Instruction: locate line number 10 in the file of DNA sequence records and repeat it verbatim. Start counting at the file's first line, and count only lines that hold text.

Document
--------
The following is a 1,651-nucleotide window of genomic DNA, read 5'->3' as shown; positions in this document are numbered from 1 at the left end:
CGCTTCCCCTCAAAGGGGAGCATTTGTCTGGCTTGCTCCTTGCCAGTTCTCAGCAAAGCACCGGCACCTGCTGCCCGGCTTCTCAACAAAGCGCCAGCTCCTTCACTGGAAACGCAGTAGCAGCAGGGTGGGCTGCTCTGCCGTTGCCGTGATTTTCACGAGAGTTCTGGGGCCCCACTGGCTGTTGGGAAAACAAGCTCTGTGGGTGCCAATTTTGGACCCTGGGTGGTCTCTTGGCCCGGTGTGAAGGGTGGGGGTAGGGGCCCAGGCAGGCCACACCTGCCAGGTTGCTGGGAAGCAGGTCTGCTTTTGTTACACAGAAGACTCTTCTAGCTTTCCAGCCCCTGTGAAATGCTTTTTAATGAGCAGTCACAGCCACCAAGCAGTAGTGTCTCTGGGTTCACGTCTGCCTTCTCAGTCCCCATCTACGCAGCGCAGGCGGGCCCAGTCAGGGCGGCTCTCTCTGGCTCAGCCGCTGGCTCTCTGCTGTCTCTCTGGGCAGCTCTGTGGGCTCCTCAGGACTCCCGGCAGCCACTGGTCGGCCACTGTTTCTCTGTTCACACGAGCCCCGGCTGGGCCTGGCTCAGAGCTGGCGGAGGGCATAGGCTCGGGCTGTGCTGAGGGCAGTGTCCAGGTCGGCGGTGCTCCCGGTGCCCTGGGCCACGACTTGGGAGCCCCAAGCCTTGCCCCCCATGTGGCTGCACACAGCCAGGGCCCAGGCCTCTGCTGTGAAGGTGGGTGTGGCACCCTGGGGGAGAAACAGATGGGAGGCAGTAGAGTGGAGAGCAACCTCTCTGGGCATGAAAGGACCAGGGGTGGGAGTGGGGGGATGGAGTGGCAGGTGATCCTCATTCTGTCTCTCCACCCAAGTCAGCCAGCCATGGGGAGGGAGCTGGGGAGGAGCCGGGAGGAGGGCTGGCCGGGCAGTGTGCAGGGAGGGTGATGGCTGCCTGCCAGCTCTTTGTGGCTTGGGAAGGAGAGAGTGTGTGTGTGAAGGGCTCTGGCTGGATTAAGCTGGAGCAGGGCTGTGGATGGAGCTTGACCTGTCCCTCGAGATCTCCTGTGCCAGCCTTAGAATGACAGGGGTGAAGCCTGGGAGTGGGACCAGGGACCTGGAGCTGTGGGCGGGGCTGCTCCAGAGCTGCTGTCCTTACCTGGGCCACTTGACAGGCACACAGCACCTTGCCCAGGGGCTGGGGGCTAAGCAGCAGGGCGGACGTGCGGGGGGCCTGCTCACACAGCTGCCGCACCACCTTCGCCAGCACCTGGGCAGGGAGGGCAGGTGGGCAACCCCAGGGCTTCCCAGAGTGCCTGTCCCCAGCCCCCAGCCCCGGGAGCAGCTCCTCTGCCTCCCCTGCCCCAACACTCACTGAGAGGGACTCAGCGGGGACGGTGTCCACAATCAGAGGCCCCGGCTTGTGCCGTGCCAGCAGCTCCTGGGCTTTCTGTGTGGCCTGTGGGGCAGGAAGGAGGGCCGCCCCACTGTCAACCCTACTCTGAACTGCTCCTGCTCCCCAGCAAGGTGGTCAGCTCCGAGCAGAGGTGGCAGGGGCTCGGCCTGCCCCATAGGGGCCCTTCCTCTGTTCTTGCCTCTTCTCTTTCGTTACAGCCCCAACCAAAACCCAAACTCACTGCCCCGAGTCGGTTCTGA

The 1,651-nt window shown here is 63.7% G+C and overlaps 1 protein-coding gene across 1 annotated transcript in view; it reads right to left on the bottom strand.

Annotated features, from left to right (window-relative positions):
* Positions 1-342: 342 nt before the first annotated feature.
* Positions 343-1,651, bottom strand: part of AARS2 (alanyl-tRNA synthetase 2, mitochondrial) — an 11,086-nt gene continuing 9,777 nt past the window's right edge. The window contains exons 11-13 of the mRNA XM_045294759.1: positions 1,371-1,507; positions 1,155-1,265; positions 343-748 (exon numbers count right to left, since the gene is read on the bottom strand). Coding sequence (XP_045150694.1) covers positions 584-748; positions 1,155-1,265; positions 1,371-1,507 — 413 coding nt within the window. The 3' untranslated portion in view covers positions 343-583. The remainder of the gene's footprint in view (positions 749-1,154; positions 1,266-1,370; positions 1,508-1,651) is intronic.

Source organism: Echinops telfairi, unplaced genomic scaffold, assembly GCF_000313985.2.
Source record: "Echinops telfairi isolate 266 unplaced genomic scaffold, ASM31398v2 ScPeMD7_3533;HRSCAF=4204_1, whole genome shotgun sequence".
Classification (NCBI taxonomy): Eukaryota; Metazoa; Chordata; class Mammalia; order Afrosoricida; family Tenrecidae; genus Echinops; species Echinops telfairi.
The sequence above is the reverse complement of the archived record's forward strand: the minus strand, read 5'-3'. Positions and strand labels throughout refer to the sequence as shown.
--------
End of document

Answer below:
The sequence above is the reverse complement of the archived record's forward strand: the minus strand, read 5'-3'. Positions and strand labels throughout refer to the sequence as shown.